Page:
Mitt Romney has a major blemish in an otherwise very impressive array of accomplishments, and that is Romneycare. To many Americans, particularly many conservatives, it looks too much like the despised Obamacare. And Romney’s defense of the former while attacking the latter requires a subtlety of logic that escapes many Republicans. It is a great irony that perhaps the GOP’s strongest candidate has a blunt sword when it comes to Obama’s greatest policy weakness.
Romney may win the nomination in spite of this, although I must say I was not a huge fan of his in 2008. His changing positions on abortion – pro-choice while running in Massachusetts, pro-life when running for the national GOP slot – reminded me of Groucho Marx’s famous saying: “Those are my principles. And if you don’t like them, well, I have others.”
Tim Pawlenty, who declared today, has conservative achievements similar to Daniels. He also is a convert from Catholicism to Baptist, which is likely to endear him to the evangelical wing of the party. He also comes from a working class background, which will doubtless help him with the “Sam’s Club” conservatives. He has a real chance, and his official entry on the heels of Daniels’ withdrawal will probably make him a favorite of many of the party regulars. He has a policy flaw comparable to Romney, although not as striking – he once was in favor of a cap-and-trade approach to controlling greenhouse gases. That will very likely haunt him in the primaries.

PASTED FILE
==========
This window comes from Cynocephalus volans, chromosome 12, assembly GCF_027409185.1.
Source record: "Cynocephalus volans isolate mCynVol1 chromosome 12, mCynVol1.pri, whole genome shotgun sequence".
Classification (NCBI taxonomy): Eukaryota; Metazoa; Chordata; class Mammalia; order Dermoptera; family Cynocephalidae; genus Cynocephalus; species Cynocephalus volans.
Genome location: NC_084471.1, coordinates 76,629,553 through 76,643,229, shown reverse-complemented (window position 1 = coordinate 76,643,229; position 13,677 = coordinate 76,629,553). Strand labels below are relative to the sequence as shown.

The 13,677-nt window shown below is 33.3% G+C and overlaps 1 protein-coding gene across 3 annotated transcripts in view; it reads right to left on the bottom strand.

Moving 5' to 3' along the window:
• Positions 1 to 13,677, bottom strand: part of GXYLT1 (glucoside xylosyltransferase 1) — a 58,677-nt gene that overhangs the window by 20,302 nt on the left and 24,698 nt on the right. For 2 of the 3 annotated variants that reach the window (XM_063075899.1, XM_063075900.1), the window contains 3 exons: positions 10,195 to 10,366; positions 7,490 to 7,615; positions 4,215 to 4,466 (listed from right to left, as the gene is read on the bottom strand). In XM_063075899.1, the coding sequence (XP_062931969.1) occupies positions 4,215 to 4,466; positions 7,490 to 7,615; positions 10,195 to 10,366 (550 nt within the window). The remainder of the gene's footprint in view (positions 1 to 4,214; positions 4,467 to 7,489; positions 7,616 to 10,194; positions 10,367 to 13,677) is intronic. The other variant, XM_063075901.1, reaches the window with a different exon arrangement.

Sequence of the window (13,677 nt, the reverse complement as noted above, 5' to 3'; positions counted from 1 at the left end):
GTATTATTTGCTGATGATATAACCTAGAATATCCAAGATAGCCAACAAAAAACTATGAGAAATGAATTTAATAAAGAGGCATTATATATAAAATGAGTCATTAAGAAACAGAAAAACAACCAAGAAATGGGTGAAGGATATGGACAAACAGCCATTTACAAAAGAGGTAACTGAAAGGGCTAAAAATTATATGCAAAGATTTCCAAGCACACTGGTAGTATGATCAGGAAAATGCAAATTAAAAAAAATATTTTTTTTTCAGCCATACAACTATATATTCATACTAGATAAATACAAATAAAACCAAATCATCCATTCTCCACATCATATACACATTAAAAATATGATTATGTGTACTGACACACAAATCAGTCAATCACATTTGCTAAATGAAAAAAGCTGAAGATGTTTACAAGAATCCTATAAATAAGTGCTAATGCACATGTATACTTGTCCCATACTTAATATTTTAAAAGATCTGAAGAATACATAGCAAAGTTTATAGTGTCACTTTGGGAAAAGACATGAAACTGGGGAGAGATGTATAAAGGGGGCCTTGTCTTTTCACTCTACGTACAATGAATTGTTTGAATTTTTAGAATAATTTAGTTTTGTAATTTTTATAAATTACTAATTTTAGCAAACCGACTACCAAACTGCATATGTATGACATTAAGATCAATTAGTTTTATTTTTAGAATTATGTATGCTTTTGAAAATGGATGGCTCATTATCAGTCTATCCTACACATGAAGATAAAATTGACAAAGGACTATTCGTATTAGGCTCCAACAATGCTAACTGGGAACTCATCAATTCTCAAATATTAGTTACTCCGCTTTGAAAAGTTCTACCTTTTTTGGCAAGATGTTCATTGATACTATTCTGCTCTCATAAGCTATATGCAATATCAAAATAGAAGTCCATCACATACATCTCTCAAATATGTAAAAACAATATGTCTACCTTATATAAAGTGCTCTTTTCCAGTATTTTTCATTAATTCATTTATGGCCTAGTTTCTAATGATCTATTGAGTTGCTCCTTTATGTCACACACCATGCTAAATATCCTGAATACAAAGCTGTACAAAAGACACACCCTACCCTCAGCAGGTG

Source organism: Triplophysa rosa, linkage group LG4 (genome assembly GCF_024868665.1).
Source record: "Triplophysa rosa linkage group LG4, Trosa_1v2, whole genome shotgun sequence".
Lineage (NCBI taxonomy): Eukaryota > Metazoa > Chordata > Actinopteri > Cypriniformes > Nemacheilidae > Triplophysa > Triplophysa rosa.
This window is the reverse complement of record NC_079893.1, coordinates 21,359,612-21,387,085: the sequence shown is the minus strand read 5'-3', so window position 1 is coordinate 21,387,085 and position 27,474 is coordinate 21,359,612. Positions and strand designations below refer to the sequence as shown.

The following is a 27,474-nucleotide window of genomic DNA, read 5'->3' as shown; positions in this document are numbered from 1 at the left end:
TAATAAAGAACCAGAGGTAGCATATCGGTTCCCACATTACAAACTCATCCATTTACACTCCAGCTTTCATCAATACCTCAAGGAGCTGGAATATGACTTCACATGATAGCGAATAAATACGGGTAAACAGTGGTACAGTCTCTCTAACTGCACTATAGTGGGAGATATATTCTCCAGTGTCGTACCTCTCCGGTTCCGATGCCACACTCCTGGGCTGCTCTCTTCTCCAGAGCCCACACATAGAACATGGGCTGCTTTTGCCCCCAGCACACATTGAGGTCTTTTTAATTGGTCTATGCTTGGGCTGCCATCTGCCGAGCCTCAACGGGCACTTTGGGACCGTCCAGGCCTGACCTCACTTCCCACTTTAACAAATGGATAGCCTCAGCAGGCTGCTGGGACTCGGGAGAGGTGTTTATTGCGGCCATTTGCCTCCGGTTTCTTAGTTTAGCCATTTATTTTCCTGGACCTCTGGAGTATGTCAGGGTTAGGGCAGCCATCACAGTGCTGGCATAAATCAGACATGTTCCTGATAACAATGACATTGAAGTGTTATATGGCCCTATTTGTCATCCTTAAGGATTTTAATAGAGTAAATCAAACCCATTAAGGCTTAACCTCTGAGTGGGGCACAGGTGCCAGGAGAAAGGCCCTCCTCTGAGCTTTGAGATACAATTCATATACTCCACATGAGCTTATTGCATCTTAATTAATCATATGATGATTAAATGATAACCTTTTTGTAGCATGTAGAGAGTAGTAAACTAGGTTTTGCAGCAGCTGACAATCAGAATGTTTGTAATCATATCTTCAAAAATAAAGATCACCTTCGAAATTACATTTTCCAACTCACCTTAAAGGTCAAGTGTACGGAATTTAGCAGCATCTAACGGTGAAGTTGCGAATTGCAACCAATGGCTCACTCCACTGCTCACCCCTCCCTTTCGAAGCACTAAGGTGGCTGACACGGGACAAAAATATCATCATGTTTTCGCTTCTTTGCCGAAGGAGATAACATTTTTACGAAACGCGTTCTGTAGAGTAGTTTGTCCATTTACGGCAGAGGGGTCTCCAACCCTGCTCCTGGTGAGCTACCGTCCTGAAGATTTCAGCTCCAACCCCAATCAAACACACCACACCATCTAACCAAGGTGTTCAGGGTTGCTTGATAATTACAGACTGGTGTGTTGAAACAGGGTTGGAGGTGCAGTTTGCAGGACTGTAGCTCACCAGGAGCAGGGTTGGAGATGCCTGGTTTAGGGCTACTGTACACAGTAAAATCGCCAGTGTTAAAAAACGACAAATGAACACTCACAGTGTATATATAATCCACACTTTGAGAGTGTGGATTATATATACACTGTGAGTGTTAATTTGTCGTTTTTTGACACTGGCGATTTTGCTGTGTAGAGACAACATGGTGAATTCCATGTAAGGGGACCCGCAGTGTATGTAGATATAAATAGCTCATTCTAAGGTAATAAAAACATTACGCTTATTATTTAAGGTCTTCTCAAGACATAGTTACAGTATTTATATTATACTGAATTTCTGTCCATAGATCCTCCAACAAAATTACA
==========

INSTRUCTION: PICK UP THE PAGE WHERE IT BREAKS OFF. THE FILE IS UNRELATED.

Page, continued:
The knock on T-Paw, as he is called, is that he lacks the telegenic charisma that some feel is necessary for today’s Presidential politics. I am not so sure. I think he will become more known and more liked as the campaign carries on. Besides, the most charismatic politician of the last decade is sitting in the White House, and I would bet many voters would happily opt for a little less of that kind of flash.
Lack of charisma is not the problem for Herman Cain. Little is known of him, and I hope he makes a splash. African-American, the son of a domestic and a chauffeur, he served in the military, won a degree in systems analysis, and then went on to repeated success in business, running divisions of Burger King and Godfather’s Pizza for Pillsbury and then taking Godfather’s private. He has served as President of the St Louis Fed, and has advised senior national politicians such as Jack Kemp. He is now a nationally syndicated talk show host. He has basically succeeded at everything he has tried.
But I don’t think he will succeed at this bid for the Presidency. He is too new, too lean. He lacks organization, money, and most importantly, he lacks positions – I watched an interview of him yesterday and my impression was that he is not prepared. A very interesting, highly articulate character, he can bring crowds to their feet and can certainly change Republicans’ success among minority voters. But he can’t win this nomination.
So where does that leave us? Short of a surprise late entry – people talk of Jeb Bush, for instance – the field is set. I doubt that Sarah Palin will make the jump, although Michelle Bachman very well might. But she is a long-shot for the nomination as well.
My instinct says it’s likely to be Romney, and I think he will have a tough time beating Obama unless he finds an unambiguous way to separate himself from Obamacare. My preference will be Pawlenty, and I will be watching keenly to see how his campaign progresses.
The election is still eighteen months away, and that is several eternities in politics. It’s probably even a fool’s errand even to try to handicap the race at this point. That’s what makes it so fun, so frustrating, and ultimately so addicting. Stay tuned.